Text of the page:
In the novel To Kill a Mockingbird Harper Lee describes the remote province with picturesque landscape, manners, customs, and beliefs; the author skillfully describes the life of the American South as a whole. Maycomb is an old, small town, where it is always very hot, where everyone knows each other. And when you call someone there is no need to name yourself as a telephone operator knows everybody by voice.
Without being an autobiographical book, the novel To Kill a Mockingbird in many respects displays traditional way of life of the American town of Alabama, where Lee was born and raised. Trying to transform the environment from within, Lee introduces the reader to the current 1930s of the social situation related to slavery in America. Abolitionist movement that formed in this period had the religious and ethical character. Representatives of various religious denominations opposed the slave trade and slavery.
The trial of Tom Robinson, a black man, because of the established foundations is divided into black and white, this – good and bad, represents a turning point in the novel. The experience of young children and a well-known local lawyer Atticus Finch, watching the process, very subtly convey attitude of the author of the novel to reality. Everyone knew that the case is doomed. Atticus Finch knew about it too. Yet, the overwhelming sense of duty, honor, and a keen sense of justice, forced the lawyer to take the case. Robinson will die while trying to escape. But the novel focuses on a cautionary thought that evil is rare and the exception, while the world is filled with more good. Almost all the inhabitants of Maycomb are subject to traditional prejudices, especially the racial ones.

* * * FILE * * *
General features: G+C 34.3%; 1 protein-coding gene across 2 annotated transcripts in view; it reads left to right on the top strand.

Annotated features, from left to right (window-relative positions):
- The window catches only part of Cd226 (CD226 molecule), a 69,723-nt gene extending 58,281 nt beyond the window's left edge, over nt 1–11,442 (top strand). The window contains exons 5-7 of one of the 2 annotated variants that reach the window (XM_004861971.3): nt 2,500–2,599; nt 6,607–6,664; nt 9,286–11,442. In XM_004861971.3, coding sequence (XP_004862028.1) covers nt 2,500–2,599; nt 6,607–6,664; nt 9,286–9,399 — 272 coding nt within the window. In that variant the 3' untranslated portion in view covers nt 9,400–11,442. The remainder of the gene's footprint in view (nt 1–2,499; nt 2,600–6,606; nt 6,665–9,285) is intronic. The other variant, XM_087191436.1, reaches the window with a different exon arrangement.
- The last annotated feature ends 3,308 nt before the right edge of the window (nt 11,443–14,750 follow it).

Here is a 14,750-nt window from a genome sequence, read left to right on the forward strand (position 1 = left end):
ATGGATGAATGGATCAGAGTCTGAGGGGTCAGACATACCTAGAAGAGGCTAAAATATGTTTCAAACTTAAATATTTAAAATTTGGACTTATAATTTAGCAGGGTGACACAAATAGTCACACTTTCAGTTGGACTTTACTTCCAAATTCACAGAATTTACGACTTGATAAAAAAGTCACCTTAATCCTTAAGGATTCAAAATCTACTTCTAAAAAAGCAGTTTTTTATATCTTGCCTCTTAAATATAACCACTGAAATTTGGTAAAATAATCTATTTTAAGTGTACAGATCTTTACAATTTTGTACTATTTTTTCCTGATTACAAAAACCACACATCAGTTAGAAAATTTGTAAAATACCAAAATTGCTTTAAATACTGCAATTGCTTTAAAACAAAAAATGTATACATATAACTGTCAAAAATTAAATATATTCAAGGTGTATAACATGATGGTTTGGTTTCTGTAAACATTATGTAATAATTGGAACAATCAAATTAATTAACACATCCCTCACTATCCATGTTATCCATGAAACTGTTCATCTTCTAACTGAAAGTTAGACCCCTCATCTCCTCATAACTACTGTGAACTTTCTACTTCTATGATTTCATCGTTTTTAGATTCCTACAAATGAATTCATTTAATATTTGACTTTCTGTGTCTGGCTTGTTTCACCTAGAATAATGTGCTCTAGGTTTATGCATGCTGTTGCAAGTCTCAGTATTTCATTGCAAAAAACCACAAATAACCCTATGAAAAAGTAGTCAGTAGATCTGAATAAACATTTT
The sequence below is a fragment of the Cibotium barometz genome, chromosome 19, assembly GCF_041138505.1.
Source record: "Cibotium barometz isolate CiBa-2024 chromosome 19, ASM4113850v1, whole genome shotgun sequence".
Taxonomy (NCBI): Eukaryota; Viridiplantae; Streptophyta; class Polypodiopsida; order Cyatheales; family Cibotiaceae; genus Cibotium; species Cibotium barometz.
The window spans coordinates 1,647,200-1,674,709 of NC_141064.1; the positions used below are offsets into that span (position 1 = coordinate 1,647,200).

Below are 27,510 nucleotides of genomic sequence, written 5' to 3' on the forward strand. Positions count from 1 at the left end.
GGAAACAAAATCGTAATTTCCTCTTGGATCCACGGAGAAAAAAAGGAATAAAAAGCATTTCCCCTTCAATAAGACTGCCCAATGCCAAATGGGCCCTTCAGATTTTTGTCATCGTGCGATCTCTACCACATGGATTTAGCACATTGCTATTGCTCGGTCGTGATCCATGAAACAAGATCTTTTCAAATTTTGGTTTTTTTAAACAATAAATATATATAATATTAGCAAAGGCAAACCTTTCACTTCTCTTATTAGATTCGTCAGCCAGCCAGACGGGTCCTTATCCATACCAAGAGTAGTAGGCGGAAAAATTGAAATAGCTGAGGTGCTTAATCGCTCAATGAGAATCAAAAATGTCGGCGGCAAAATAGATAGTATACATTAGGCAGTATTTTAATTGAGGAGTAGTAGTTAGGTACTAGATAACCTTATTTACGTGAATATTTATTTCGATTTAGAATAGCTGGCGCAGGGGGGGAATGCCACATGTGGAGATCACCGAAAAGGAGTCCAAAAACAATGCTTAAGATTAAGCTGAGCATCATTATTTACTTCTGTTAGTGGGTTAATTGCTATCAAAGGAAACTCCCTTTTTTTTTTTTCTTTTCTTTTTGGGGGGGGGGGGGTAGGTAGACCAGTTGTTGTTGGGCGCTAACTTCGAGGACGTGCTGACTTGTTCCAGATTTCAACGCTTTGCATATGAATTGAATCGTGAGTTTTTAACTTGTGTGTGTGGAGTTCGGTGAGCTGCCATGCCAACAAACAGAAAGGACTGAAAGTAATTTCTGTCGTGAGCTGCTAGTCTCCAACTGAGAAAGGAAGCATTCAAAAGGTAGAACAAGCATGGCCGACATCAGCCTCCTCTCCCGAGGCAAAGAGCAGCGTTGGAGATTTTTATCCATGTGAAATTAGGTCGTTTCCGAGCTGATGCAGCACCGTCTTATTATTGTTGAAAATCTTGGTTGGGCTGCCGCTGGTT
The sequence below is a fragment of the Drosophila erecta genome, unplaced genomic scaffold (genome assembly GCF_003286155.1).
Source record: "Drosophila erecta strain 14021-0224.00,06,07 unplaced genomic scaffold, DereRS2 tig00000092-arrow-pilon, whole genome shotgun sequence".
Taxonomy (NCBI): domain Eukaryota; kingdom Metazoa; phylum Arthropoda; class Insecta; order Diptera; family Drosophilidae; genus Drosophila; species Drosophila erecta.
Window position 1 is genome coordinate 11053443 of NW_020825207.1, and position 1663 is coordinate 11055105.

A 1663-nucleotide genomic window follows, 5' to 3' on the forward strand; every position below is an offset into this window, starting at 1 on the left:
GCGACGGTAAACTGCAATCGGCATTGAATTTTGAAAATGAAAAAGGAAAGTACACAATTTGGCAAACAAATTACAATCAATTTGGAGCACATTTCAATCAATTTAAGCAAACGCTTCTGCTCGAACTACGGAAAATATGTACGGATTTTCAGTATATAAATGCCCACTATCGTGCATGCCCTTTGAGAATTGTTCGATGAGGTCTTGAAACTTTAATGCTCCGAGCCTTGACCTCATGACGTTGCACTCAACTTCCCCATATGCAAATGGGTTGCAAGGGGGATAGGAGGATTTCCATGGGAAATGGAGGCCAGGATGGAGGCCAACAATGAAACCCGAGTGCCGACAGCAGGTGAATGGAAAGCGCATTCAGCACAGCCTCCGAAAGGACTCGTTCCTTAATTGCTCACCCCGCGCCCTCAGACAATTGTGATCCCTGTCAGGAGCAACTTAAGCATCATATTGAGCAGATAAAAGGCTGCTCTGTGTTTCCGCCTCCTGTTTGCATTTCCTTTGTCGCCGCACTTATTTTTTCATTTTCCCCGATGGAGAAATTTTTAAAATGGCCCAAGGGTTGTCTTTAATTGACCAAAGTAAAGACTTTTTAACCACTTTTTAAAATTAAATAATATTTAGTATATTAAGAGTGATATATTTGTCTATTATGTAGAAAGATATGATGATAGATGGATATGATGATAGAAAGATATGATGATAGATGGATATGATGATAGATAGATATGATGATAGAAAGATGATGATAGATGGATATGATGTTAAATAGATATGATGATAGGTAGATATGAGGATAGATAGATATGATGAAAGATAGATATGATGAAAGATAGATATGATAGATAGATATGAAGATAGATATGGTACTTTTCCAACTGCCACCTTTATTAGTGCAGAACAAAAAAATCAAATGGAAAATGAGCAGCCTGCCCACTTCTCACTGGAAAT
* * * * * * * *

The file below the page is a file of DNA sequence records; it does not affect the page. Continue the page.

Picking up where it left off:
The novel is, first of all, a novel about the formation of the human person.
Having learned the lessons of Mark Twain, who said that children are the most pure and consistent democrats, Harper Lee finds her way, allowing to show the adult world through the eyes of a child, without simplifying and impoverishing it. The author puts a little girl in the center of the story. She provokes adults with statements and actions, which becomes a lesson of morality and worldview for her.
The world through the eyes of a child is divided between good and evil. It is easy to distinguish two storylines of the novel. One of them is childish, which is the background of the novel, as the narration is on behalf of a six year old girl, but through the memories of a thirty year old Jean Louise Finch. The second line is adult, which displays the most tragic side of the entire population of Maycomb related to the trial of a Negro.
In the novel To Kill a Mockingbird Harper Lee describes the remote province with picturesque landscape, manners, customs, and beliefs; the author skillfully describes the life of the American South as a whole. Maycomb is an old, small town, where it is always very hot, where everyone knows each other.